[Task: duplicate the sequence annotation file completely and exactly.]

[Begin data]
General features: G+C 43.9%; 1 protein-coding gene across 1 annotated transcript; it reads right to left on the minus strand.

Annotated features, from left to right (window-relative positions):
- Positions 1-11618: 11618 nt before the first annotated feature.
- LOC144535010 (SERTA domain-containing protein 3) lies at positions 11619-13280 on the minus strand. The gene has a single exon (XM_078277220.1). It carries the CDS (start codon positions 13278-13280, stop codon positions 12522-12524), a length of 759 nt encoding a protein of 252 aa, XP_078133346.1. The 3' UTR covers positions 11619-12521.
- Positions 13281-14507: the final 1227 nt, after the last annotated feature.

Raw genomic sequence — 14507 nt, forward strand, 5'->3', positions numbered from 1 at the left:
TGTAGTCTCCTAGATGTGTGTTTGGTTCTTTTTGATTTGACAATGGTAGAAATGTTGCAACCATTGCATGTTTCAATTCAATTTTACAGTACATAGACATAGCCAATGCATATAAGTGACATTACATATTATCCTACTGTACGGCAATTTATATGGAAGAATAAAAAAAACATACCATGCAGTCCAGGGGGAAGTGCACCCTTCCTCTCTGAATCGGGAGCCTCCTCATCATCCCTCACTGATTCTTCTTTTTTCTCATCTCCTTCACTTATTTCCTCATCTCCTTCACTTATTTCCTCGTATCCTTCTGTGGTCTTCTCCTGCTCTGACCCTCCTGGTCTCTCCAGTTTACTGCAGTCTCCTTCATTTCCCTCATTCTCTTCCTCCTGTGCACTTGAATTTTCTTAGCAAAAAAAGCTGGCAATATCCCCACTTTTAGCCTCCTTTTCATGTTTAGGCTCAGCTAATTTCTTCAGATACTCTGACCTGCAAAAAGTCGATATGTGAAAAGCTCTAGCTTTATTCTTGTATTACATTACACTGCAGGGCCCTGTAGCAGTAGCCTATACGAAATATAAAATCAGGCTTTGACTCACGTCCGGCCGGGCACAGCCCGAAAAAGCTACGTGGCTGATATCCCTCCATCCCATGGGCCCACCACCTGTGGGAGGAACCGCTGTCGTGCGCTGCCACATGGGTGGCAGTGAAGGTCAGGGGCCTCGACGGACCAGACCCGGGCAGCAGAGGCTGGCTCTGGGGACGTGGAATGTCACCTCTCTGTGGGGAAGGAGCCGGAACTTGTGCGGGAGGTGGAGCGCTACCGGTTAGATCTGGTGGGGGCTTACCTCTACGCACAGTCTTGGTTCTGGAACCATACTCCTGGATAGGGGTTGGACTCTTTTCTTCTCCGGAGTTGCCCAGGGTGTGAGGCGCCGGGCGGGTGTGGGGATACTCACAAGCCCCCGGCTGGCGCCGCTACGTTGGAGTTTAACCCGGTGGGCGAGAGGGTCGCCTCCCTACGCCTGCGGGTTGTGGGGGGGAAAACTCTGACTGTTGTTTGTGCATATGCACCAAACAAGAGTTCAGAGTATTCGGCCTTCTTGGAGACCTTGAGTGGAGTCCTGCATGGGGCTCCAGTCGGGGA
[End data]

General features: G+C 43.9%; 1 protein-coding gene across 1 annotated transcript; it reads right to left on the minus strand.

Annotated features, from left to right (window-relative positions):
- Positions 1-11618: 11618 nt before the first annotated feature.
- LOC144535010 (SERTA domain-containing protein 3) lies at positions 11619-13280 on the minus strand. The gene has a single exon (XM_078277220.1). It carries the CDS (start codon positions 13278-13280, stop codon positions 12522-12524), a length of 759 nt encoding a protein of 252 aa, XP_078133346.1. The 3' UTR covers positions 11619-12521.
- Positions 13281-14507: the final 1227 nt, after the last annotated feature.

Raw genomic sequence — 14507 nt, forward strand, 5'->3', positions numbered from 1 at the left:
TGTAGTCTCCTAGATGTGTGTTTGGTTCTTTTTGATTTGACAATGGTAGAAATGTTGCAACCATTGCATGTTTCAATTCAATTTTACAGTACATAGACATAGCCAATGCATATAAGTGACATTACATATTATCCTACTGTACGGCAATTTATATGGAAGAATAAAAAAAACATACCATGCAGTCCAGGGGGAAGTGCACCCTTCCTCTCTGAATCGGGAGCCTCCTCATCATCCCTCACTGATTCTTCTTTTTTCTCATCTCCTTCACTTATTTCCTCATCTCCTTCACTTATTTCCTCGTATCCTTCTGTGGTCTTCTCCTGCTCTGACCCTCCTGGTCTCTCCAGTTTACTGCAGTCTCCTTCATTTCCCTCATTCTCTTCCTCCTGTGCACTTGAATTTTCTTAGCAAAAAAAGCTGGCAATATCCCCACTTTTAGCCTCCTTTTCATGTTTAGGCTCAGCTAATTTCTTCAGATACTCTGACCTGCAAAAAGTCGATATGTGAAAAGCTCTAGCTTTATTCTTGTATTACATTACACTGCAGGGCCCTGTAGCAGTAGCCTATACGAAATATAAAATCAGGCTTTGACTCACGTCCGGCCGGGCACAGCCCGAAAAAGCTACGTGGCTGATATCCCTCCATCCCATGGGCCCACCACCTGTGGGAGGAACCGCTGTCGTGCGCTGCCACATGGGTGGCAGTGAAGGTCAGGGGCCTCGACGGACCAGACCCGGGCAGCAGAGGCTGGCTCTGGGGACGTGGAATGTCACCTCTCTGTGGGGAAGGAGCCGGAACTTGTGCGGGAGGTGGAGCGCTACCGGTTAGATCTGGTGGGGGCTTACCTCTACGCACAGTCTTGGTTCTGGAACCATACTCCTGGATAGGGGTTGGACTCTTTTCTTCTCCGGAGTTGCCCAGGGTGTGAGGCGCCGGGCGGGTGTGGGGATACTCACAAGCCCCCGGCTGGCGCCGCTACGTTGGAGTTTAACCCGGTGGGCGAGAGGGTCGCCTCCCTACGCCTGCGGGTTGTGGGGGGGAAAACTCTGACTGTTGTTTGTGCATATGCACCAAACAAGAGTTCAGAGTATTCGGCCTTCTTGGAGACCTTGAGTGGAGTCCTGCATGGGGCTCCAGTCGGGGA